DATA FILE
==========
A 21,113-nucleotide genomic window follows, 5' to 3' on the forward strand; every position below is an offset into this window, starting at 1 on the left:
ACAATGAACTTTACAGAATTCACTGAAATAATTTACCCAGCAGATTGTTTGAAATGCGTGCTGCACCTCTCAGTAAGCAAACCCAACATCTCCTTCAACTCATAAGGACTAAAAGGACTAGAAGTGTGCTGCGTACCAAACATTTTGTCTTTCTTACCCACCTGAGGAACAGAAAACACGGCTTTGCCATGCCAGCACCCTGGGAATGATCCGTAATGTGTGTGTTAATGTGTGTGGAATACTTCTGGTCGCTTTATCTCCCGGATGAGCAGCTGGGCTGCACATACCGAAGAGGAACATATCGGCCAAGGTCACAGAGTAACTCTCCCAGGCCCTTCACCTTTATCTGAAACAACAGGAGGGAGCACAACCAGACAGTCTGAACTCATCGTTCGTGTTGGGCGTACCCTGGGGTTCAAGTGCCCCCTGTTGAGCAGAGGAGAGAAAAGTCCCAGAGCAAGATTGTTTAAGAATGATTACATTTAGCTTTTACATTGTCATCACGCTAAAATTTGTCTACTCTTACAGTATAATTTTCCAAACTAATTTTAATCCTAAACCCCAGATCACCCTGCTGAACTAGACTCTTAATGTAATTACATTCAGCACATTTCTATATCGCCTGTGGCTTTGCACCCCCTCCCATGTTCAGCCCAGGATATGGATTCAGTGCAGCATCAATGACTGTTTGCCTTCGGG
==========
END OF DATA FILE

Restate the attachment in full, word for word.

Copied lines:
A 21,113-nucleotide genomic window follows, 5' to 3' on the forward strand; every position below is an offset into this window, starting at 1 on the left:
ACAATGAACTTTACAGAATTCACTGAAATAATTTACCCAGCAGATTGTTTGAAATGCGTGCTGCACCTCTCAGTAAGCAAACCCAACATCTCCTTCAACTCATAAGGACTAAAAGGACTAGAAGTGTGCTGCGTACCAAACATTTTGTCTTTCTTACCCACCTGAGGAACAGAAAACACGGCTTTGCCATGCCAGCACCCTGGGAATGATCCGTAATGTGTGTGTTAATGTGTGTGGAATACTTCTGGTCGCTTTATCTCCCGGATGAGCAGCTGGGCTGCACATACCGAAGAGGAACATATCGGCCAAGGTCACAGAGTAACTCTCCCAGGCCCTTCACCTTTATCTGAAACAACAGGAGGGAGCACAACCAGACAGTCTGAACTCATCGTTCGTGTTGGGCGTACCCTGGGGTTCAAGTGCCCCCTGTTGAGCAGAGGAGAGAAAAGTCCCAGAGCAAGATTGTTTAAGAATGATTACATTTAGCTTTTACATTGTCATCACGCTAAAATTTGTCTACTCTTACAGTATAATTTTCCAAACTAATTTTAATCCTAAACCCCAGATCACCCTGCTGAACTAGACTCTTAATGTAATTACATTCAGCACATTTCTATATCGCCTGTGGCTTTGCACCCCCTCCCATGTTCAGCCCAGGATATGGATTCAGTGCAGCATCAATGACTGTTTGCCTTCGGG